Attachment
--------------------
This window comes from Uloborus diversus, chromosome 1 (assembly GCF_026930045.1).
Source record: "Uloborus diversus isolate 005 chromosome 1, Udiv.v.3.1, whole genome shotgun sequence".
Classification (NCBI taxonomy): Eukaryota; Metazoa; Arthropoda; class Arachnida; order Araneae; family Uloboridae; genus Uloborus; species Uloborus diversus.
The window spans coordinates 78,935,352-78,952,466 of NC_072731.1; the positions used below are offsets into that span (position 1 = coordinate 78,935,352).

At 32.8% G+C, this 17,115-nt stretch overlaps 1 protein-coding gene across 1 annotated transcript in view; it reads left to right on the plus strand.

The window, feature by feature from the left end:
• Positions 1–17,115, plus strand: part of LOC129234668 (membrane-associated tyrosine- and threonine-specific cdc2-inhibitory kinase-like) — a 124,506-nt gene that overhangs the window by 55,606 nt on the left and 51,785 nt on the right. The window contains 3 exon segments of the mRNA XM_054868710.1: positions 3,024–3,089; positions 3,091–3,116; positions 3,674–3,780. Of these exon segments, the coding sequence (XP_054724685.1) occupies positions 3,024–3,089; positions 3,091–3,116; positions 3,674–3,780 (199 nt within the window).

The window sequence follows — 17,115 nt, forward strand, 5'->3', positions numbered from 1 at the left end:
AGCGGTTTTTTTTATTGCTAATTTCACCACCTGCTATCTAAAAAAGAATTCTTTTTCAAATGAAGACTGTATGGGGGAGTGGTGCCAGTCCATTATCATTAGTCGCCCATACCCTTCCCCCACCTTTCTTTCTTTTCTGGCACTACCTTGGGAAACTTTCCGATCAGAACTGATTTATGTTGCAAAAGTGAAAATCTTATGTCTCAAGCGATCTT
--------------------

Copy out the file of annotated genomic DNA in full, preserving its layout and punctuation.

This window comes from Uloborus diversus, chromosome 1 (assembly GCF_026930045.1).
Source record: "Uloborus diversus isolate 005 chromosome 1, Udiv.v.3.1, whole genome shotgun sequence".
Classification (NCBI taxonomy): Eukaryota; Metazoa; Arthropoda; class Arachnida; order Araneae; family Uloboridae; genus Uloborus; species Uloborus diversus.
The window spans coordinates 78,935,352-78,952,466 of NC_072731.1; the positions used below are offsets into that span (position 1 = coordinate 78,935,352).

At 32.8% G+C, this 17,115-nt stretch overlaps 1 protein-coding gene across 1 annotated transcript in view; it reads left to right on the plus strand.

The window, feature by feature from the left end:
• Positions 1–17,115, plus strand: part of LOC129234668 (membrane-associated tyrosine- and threonine-specific cdc2-inhibitory kinase-like) — a 124,506-nt gene that overhangs the window by 55,606 nt on the left and 51,785 nt on the right. The window contains 3 exon segments of the mRNA XM_054868710.1: positions 3,024–3,089; positions 3,091–3,116; positions 3,674–3,780. Of these exon segments, the coding sequence (XP_054724685.1) occupies positions 3,024–3,089; positions 3,091–3,116; positions 3,674–3,780 (199 nt within the window).

The window sequence follows — 17,115 nt, forward strand, 5'->3', positions numbered from 1 at the left end:
AGCGGTTTTTTTTATTGCTAATTTCACCACCTGCTATCTAAAAAAGAATTCTTTTTCAAATGAAGACTGTATGGGGGAGTGGTGCCAGTCCATTATCATTAGTCGCCCATACCCTTCCCCCACCTTTCTTTCTTTTCTGGCACTACCTTGGGAAACTTTCCGATCAGAACTGATTTATGTTGCAAAAGTGAAAATCTTATGTCTCAAGCGATCTT